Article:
What is a Weed?
A weed is classified as an invasive plant growing outside of its native environment which causes some sort of adverse impact to its surroundings. The majority of weeds have been brought here from overseas but some weeds are native Australian plants growing outside of their natural range.
Whatever the plant’s origin, when given the right environmental conditions it can become a weed. Weeds can have devastating effects on their surrounding areas.
It is important to reduce the spread of environmental weeds by more effective management of invasive plants. In doing so, it will help reduce the high cost of chemical control and reduce the amount of time and energy lost in management of weeds in productive land for food crops, grazing land and forestry.
The first step in weed control is to adequately identify them in order to determine what of type management is required, remembering that prevention is the most effective method of control.
Are you creating a weed problem in your area?
Are your garden plants ‘jumping the fence’? Garden escapes are said to be the main source of environmental weeds. Homeowners have a responsibility to protect the natural environment.
Here are some simple ways to enjoy gardening without creating problems outside of your garden fence:
- Recognise and remove plants known to be weeds and destroy them responsibly according to local council regulations.
- Replace problem plants with non-invasive alternatives.
- Employ good garden practices such as removing spent flowers and seeds from plants to avoid involuntary spread.
- Do not dump green garden waste in your neighbouring or public space as many plants can regenerate and become a nuisance.
- When transporting green waste please remember to cover your load so that seeds or cuttings don’t fall out.
- When purchasing new plants for the garden read labels to establish good characteristics such as drought tolerance and non-weedy habitat.
Many noxious weeds varieties are widespread throughout the Griffith Local Government Area. Council and State Government have laws which require the control of noxious weeds on properties including the adjoining road reserves.
Please click here to view a Noxious Weeds Declaration Document for the Griffith Local Government Area.
Ways to Control Weeds
Manual weed removal involves digging up the weed including the roots. The benefits of this removal are that it can minimise the disturbance to the site.
Mechanical removing requires the weed to be removed by machines. Examples of mechanical removal are: slashing, mowing, bulldozing, mulching and cultivation.
It is important to remember that if mechanical removing is not done properly it can actually be a vector to the further spreading of weeds. It is important that all machines are cleaned after each use to avoid the spread of noxious weeds.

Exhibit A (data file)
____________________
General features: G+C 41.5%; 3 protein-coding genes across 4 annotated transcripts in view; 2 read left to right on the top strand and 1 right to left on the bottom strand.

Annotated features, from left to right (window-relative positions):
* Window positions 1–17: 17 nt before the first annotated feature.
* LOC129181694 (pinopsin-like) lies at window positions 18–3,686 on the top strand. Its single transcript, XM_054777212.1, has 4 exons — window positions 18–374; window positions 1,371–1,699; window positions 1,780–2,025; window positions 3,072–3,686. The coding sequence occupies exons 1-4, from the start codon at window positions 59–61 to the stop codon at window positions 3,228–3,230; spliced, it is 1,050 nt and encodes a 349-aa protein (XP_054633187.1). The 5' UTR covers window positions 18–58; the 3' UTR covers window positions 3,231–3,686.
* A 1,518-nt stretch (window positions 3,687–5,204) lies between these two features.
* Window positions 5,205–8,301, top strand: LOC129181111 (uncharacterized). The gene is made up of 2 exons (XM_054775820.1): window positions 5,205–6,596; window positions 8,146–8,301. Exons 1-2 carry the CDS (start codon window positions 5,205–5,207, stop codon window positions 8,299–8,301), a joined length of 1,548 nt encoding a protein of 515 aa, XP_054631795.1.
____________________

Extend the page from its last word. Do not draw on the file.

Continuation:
A good cover of desirable vegetation prevents weeds establishing and can be used to out compete existing weed infestations.
Herbicides are chemicals that are applied to kill plants. Always read the label before applying chemicals as different herbicides require different safety precautions.
There are also different methods of applying herbicides to plants, which are;
- Foliar spraying - Scrape and paint
- Basal Bark Spraying - Stem injections
- Cut and Paint - Granular Herbicides
- Stem and leaf wiping
Fire can also be a useful tool in weed management. It is very important that burning is properly planned and permission needs to be granted by NSW Rural Fire Service.
Biological control agents are naturally occurring insect or plant pathogens. In the long-term bio-control, in combination with other weed control methods can aid control of wide spread weeds infestations.
Notice of intention to carry out weed & pest control activities
During the year, Griffith City Council conducts weed and pest control spraying of back lanes, nature strips, reserves, roadsides and other council managed property throughout the Local Government Area, with the following herbicides and pesticides: Glyphosate, Grazon, Brushoff, Kamba M, Lawsban, M.C.P.A. Seasol. Garlon. Sprayseed. The program is conducted every three months and public notification issued every months. If you wish to obtain further information about the proposed spraying program, please contact Council's weeds officers on (02) 6962 8100.
Prickly Pear now classified as Class 4 Noxious Weeds
The legal requirement to control this weed is as follows: the growth of the plant must be managed in a manner that continuously inhibits the ability of the plant to spread and the plant must not be sold, propagated or knowingly distributed. Infestations in Griffith, on crown land and private properties alike have spread at an alarming rate over the past 10 years.
Council has targeted infestations on Scenic Hill over the past two years with the result that infestations have been reduced to outbreaks from excavated sites and small plants missed during initial excavations. Infestations on roadsides are being targeted for removal or treatment on an ongoing basis, with several roadsides already cleared of prickly pear.
Prickly pear can be controlled by mechanical excavation, manual removal, herbicide treatments, deep burial, cut-stump application or a combination of these techniques; these control measures will need to be continued for a period of at least three years to be effective. Compliance for noxious weeds can be enforced under the Noxious Weeds Act 1993. Landholders with infestations can contact Council's Weeds Officers to discuss suitable control options. Call 6962 8100.